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I've been consuming electrolytes before and after sports disolved into water without sugar.

Can electrolytes in high volume make you gain weight?

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How do so many upvote this without any close flags? It's pretty much straight nutrition advice. –  JohnP Jul 30 '13 at 14:55
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The electrolyte drinks are sold to people to replenish workouts. Maybe just rephrase the question - "Can the no/low calorie electrolyte sports drinks I digest after working out make me fat?" –  DMoore Jul 30 '13 at 15:40
    
Additionally, electrolytes really have no calories. All calories in sports drinks come from some form of sugar, usually maltodextrin or similar. –  JohnP Jul 31 '13 at 15:10
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You are drinking flavored salt water. If it has no calories it can't make you fat but it can make you feel bloated.

http://www.mayoclinic.com/health/sodium/NU00284

Mayo clinic references too much sodium can lead to water retention. So maybe in the short term it could make you retain a percent of an ounce of water in your system. Not fat but maybe feeling fat and maybe weighing (slightly) more on a scale the next day.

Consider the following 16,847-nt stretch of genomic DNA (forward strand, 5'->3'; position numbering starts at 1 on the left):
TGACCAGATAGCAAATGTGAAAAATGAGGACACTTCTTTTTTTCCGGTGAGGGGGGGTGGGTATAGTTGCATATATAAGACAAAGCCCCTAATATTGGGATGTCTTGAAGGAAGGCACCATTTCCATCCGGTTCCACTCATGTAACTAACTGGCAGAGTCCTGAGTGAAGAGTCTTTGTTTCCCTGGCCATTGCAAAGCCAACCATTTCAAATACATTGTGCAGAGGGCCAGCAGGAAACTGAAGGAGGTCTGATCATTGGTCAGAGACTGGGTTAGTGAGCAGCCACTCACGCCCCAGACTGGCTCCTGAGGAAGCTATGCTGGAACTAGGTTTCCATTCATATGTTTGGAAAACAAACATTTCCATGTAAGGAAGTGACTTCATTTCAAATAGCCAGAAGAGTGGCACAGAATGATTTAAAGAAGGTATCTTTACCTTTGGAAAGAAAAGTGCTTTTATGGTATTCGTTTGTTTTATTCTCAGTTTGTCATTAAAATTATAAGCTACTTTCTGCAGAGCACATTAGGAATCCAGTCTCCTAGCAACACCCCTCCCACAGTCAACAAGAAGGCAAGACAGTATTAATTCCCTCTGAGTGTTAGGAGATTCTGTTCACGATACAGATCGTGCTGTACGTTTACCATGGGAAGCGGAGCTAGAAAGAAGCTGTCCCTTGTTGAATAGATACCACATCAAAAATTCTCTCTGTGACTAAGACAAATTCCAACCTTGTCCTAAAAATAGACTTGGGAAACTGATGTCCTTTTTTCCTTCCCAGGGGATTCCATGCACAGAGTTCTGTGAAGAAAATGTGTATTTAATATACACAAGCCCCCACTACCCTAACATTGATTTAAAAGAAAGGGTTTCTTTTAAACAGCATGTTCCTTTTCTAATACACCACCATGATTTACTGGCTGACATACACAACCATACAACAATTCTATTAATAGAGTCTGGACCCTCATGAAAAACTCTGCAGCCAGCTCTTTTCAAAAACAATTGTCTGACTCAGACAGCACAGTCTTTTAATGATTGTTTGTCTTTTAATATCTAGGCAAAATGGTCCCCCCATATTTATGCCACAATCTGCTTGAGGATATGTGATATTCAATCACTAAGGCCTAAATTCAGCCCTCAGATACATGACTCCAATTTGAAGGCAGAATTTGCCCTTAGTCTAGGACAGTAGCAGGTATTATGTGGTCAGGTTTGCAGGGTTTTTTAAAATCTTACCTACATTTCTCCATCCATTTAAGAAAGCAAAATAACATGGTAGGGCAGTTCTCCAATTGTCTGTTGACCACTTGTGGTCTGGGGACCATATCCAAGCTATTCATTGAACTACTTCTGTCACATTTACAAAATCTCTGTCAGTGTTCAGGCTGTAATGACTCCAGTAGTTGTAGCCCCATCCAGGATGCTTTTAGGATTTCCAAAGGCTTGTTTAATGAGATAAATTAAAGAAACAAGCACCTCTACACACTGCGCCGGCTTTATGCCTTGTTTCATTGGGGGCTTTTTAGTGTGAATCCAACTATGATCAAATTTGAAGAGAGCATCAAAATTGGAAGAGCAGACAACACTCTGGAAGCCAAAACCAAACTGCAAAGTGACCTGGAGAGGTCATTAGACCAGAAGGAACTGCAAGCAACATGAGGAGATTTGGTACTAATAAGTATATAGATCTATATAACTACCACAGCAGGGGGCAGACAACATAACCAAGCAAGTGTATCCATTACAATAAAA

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Yep. To be clear, it increases weight but not fat. –  Berin Loritsch Jul 30 '13 at 12:18
    
Well the actual weight gain is... it depends. If your body is already storing a lot of water weight it will be null or very minimal. Also an active person will sweat out a ton of salt. Drinking 16 ounces of water will make you gain 16 ounces. I know we are talking semantics but I do not count water weight as weight. If you sit in a sauna for an hour to drop 5 pounds, fitness-wise you have lost no weight. –  DMoore Jul 30 '13 at 17:07
    
The average gym goer usually considers gaining and losing weight as movement on the scale. While water weight is only of real concern to athletes who have to make a weight class, too many people only use a scale to measure progress and don't consider where the weight gain or loss is from. –  Berin Loritsch Jul 30 '13 at 17:12
    
@BerinLoritsch I believe you are 100% correct. But it is the informed job to dispel those myths/issues. If you drink less water to lose weight then your body will automatically try to store more water when it gets hydrated. –  DMoore Jul 30 '13 at 17:17
    
And speaking from experience - I had to make weight for years when boxing. I drank a minimum of 200 ounces of fluids a day. The only time we drank less was 1 day before weigh-ins if we were close to not making weight. –  DMoore Jul 30 '13 at 17:26
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